How Browse options and book a seat at eatfeastly.com; advance purchase is necessary.
The Rogue Experience
Where The Pacific Design Center, Blue Building, 8687 Melrose Ave., West Hollywood
When ongoing, D (W-Sa).
How Purchase tickets ($155/person for parties of two or four or Saturday buyouts for up to 10) at rogue-exp.com. Tickets (which sell out quickly) are released Wednesdays at 11 a.m. and can be purchased up to two weeks in advance.
“A great way to understand the concept of Feastly is to look at the art and music world,” says Adam Zolot, who heads operations for Feastly. “Painters don’t typically own the galleries where they exhibit their work. Musicians don’t own the venues where they play. They are creatives, and their expertise lies in the art. By utilizing our marketplace platform and network of venues, we’re able to provide the chef community the opportunity to focus on the food and the experience.” That freedom to focus and experiment translates to flavor on the plate. “I think we really get to see the chef unfiltered,” Fullilove says. “I’m not cooking anything I don’t want to cook, and you taste it.”
The supper-club platform can enhance the social aspect of dining, too. EatWith is another popular service that connects home cooks and chefs with dinner guests (it recently launched EatWith MasterChef, which gives diners the opportunity to dine with stars of the popular television show). For guests, who purchase tickets online, the experience is equivalent to attending a dinner party, only they’ve paid in advance for the meal, and they’re likely sitting with a group of strangers in a stranger’s home. Or, at least, they start the meal as strangers.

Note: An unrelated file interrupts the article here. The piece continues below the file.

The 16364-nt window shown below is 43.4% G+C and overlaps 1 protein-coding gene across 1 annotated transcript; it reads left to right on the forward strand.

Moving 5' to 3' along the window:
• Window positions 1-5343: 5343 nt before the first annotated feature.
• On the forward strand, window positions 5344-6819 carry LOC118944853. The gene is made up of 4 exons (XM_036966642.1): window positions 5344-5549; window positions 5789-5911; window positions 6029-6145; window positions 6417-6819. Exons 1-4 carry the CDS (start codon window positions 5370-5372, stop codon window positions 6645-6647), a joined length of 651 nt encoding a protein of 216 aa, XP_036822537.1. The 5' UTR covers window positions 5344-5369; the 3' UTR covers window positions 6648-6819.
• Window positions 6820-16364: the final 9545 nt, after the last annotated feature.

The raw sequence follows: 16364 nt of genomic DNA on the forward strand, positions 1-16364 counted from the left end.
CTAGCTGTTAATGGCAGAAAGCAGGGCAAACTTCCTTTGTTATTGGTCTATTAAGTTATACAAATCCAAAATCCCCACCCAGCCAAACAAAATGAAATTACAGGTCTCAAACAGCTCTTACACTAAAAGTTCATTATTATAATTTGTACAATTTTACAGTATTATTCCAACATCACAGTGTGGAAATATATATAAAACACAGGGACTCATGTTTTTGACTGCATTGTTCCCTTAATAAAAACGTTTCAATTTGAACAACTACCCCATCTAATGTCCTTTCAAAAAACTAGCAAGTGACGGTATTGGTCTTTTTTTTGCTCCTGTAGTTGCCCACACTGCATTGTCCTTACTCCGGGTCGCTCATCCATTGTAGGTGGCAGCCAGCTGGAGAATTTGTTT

“At these pop-up events, one of the main draws is the people,” says Christina Xenos, an L.A.-based chef who hosts EatWith dinners out of her Hollywood home. (Full disclosure—Xenos is a contributing writer/editor for Where Los Angeles and its sister website, socalpulse.com.) “They arrive not knowing each other, but by the end of the night are frequently erupting into laughter together and, I’ve been told, [planning to attend]other dinners with one another.”
Xenos loves the intimacy of the eight-person events that she throws through EatWith but acknowledges that dinners held in Feastly’s permanent locations might be better suited to some. “I think people new to the pop-up scene feel better about going to a building sometimes, rather than a person’s house.” (It’s worth noting that the vetting process for both EatWith and Feastly involves an extensive and highly competitive application process.) That said, Xenos describes her experiences welcoming strangers into her home for her homemade Greek cuisine as magical. Plus, they’ve been the springboard to a new career. “It was nice to be able to host on my own schedule and do things on my own timeline to figure it out,” says Xenos. “That led me to starting my own personal chef company, and the rest is history.”